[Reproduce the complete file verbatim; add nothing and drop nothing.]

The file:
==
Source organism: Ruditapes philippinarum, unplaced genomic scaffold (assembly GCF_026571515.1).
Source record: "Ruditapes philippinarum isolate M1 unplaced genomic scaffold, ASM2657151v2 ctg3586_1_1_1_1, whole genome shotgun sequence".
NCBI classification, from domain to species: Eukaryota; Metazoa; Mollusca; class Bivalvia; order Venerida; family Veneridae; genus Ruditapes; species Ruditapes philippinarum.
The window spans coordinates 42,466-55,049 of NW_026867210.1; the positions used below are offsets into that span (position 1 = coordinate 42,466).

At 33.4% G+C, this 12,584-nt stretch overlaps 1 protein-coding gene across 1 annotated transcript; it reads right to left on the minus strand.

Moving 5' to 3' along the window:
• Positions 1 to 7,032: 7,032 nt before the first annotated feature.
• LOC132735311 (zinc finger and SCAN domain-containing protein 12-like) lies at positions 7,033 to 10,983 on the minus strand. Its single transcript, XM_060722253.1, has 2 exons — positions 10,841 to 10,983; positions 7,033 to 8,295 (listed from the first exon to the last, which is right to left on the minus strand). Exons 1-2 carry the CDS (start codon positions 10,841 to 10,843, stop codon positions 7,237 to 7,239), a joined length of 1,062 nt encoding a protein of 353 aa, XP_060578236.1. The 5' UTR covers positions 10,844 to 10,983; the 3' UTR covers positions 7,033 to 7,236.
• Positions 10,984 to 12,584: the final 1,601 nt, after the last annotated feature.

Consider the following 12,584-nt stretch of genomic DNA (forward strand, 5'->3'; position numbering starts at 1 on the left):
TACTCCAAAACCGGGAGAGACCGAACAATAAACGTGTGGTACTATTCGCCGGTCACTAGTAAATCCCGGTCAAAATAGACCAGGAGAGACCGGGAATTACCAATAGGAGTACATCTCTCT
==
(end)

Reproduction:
Source organism: Ruditapes philippinarum, unplaced genomic scaffold (assembly GCF_026571515.1).
Source record: "Ruditapes philippinarum isolate M1 unplaced genomic scaffold, ASM2657151v2 ctg3586_1_1_1_1, whole genome shotgun sequence".
NCBI classification, from domain to species: Eukaryota; Metazoa; Mollusca; class Bivalvia; order Venerida; family Veneridae; genus Ruditapes; species Ruditapes philippinarum.
The window spans coordinates 42,466-55,049 of NW_026867210.1; the positions used below are offsets into that span (position 1 = coordinate 42,466).

At 33.4% G+C, this 12,584-nt stretch overlaps 1 protein-coding gene across 1 annotated transcript; it reads right to left on the minus strand.

Moving 5' to 3' along the window:
• Positions 1 to 7,032: 7,032 nt before the first annotated feature.
• LOC132735311 (zinc finger and SCAN domain-containing protein 12-like) lies at positions 7,033 to 10,983 on the minus strand. Its single transcript, XM_060722253.1, has 2 exons — positions 10,841 to 10,983; positions 7,033 to 8,295 (listed from the first exon to the last, which is right to left on the minus strand). Exons 1-2 carry the CDS (start codon positions 10,841 to 10,843, stop codon positions 7,237 to 7,239), a joined length of 1,062 nt encoding a protein of 353 aa, XP_060578236.1. The 5' UTR covers positions 10,844 to 10,983; the 3' UTR covers positions 7,033 to 7,236.
• Positions 10,984 to 12,584: the final 1,601 nt, after the last annotated feature.

Consider the following 12,584-nt stretch of genomic DNA (forward strand, 5'->3'; position numbering starts at 1 on the left):
TACTCCAAAACCGGGAGAGACCGAACAATAAACGTGTGGTACTATTCGCCGGTCACTAGTAAATCCCGGTCAAAATAGACCAGGAGAGACCGGGAATTACCAATAGGAGTACATCTCTCT